Juergen, I merged your thread with another on the subject including a link to a good document from Lycoming with some relative information. My normal break in operation is a very short run on the ground to check for leaks. I usually like to let it cool completely, usually overnight. Short taxi to the runway and take off. I stay just above pattern altitude very in power periodically but running it hard with rich mixture. You want high manifold pressure to seat the rings. The new cylinders seem to break in very quickly because of the new processes in boring cylinders, they are way more precisely bored round.

  5. #15
    Pacer42Z's Avatar
    Join Date
    Feb 2008
    Location
    Winchester, VA
    Posts
    346
    Post Thanks / Like

    Default Re: Engine Break In

    Thanks Steve, I will read the Lycoming information before I fly it on Friday. I will do a flight around the airport and then the mechanic will check for leaks. On Saturday I need to fly the Pacer to an avionics shop about 60 NM South of Winchester. I purchased a (new to me) Garmin 430W and will have it installed next week (upgrade from my current IFR approved GPS) plus a software upgrade on my Aspen PFD. I hope after this is all done I'm good for a couple of years again.

    Juergen
    Pacer N3342Z

  6. #16
    mmoyle's Avatar
    Join Date
    Mar 2013
    Location
    Platinum Alaska
    Posts
    1,904
    Post Thanks / Like

    Default Re: Engine Break In

    Quote Originally Posted by Lownslow View Post
    Hey Doug, No problem on the "run-in". I was just trying to find out whether anyone had positive experience using any of the "pre-oilers". I think it is a well known fact that engines suffer during starting, especially in cold weather, and then from lack of consistent operation. It also seems that the bigger engines (6 cyl) suffer more tha the 4's when not flown on a regular basis, as it seems that the cranks and cams have a lot more wear @ overhaul than the 4's. I have been recently tryng to find parts for a 540, and discovered that the 540 cranks and cams get a lot of wear. Good used parts are very hard to find without giving up an arm and hind leg for them. Just trying to see if others think it's worth the $1600 for a pre-oil system. It also appears some of the warbird stuff utilize the pre-oilers as they claim to fit this application. In short, I'm trying to determine whether to recommend a pre-oiler to a Comanche owner that flies only 60-80 hrs per year.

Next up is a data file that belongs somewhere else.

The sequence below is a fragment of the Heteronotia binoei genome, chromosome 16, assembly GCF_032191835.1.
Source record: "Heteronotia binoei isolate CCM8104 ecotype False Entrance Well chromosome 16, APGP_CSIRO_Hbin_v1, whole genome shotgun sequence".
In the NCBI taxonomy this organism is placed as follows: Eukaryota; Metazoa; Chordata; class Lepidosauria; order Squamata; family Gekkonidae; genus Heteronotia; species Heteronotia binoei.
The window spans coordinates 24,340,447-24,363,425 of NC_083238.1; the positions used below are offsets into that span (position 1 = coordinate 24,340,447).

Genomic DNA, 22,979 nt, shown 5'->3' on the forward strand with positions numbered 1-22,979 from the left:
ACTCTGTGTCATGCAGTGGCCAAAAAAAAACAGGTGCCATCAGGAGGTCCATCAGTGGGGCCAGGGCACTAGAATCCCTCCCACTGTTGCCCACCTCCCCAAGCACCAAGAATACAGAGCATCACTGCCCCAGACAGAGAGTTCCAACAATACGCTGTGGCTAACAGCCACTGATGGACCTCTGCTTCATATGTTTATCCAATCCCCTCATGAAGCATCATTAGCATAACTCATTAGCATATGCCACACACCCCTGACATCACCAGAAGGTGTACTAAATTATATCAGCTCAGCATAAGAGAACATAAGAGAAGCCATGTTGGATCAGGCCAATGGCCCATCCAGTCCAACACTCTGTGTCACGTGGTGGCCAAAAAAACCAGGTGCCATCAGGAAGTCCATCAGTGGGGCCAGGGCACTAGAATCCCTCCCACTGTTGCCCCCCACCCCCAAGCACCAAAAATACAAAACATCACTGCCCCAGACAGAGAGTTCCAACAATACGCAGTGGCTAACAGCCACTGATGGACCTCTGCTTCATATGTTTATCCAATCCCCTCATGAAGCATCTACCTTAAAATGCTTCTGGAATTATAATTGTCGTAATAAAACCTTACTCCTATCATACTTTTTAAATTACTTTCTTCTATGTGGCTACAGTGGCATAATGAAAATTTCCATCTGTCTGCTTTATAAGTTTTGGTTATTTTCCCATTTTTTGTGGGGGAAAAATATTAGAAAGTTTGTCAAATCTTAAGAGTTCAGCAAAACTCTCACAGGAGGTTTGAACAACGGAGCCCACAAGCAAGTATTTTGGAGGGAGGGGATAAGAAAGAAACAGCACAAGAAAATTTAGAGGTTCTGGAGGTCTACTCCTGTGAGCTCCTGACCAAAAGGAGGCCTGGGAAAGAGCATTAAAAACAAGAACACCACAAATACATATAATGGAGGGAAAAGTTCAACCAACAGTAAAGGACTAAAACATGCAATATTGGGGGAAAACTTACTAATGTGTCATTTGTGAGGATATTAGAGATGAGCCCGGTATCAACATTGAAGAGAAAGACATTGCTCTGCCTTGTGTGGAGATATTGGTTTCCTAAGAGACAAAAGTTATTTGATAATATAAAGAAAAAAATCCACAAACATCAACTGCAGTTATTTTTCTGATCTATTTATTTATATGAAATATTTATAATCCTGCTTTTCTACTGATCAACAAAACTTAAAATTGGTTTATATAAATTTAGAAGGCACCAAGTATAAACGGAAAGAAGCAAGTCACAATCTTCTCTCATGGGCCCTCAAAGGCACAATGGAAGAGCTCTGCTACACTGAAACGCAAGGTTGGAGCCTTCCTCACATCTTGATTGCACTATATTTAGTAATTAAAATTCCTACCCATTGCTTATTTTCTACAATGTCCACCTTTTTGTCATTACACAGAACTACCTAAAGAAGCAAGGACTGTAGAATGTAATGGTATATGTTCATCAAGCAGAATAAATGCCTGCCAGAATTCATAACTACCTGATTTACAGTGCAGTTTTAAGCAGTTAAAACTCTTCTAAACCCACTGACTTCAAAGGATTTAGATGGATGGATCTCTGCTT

Thanks,

    Lou
    Might consider a P.I.G. Least that’s what we called. Built using a new air reservoir for a class 8 truck. Welded in a few NPT fittings for a large ball valve to fill the tank with oil. The second NPT fitting was for a pressure gauge, ball valve and air chuck fitting. Then a tube welded in to the top of the tank, 1/4” off the bottom and another ball valve...from there airequip line. Connect the line to the main oil galley.. fill 75% with oil...pressurize to 100 psi...open the ball valve...shut the valve before the running the tank dry of oil...
    New preoilers can be had at summit racing...looks like they’re made using 25# propane tanks...cost is north of $300.


    Sent from my iPad using Tapatalk Pro

  7. #17
    Administrator Steve Pierce's Avatar
    Join Date
    Nov 2007
    Location
    Graham, Texas, United States
    Posts
    10,859
    Post Thanks / Like
    Blog Entries
    1

    Default Re: Engine Break In

    I don't think pre-oiling after cylinder change is an issue. I have always been able to remove the top plugs and spin the starter and get oil pressure. Had to prime the oil pump on small Continentals by installing a fitting in an oil bottle connected to the oil pressure line and allowed to drain into the pump for a while.

Posting Permissions

  • You may not post new threads
  • You may not post replies
  • You may not post attachments
  • You may not edit your posts
  •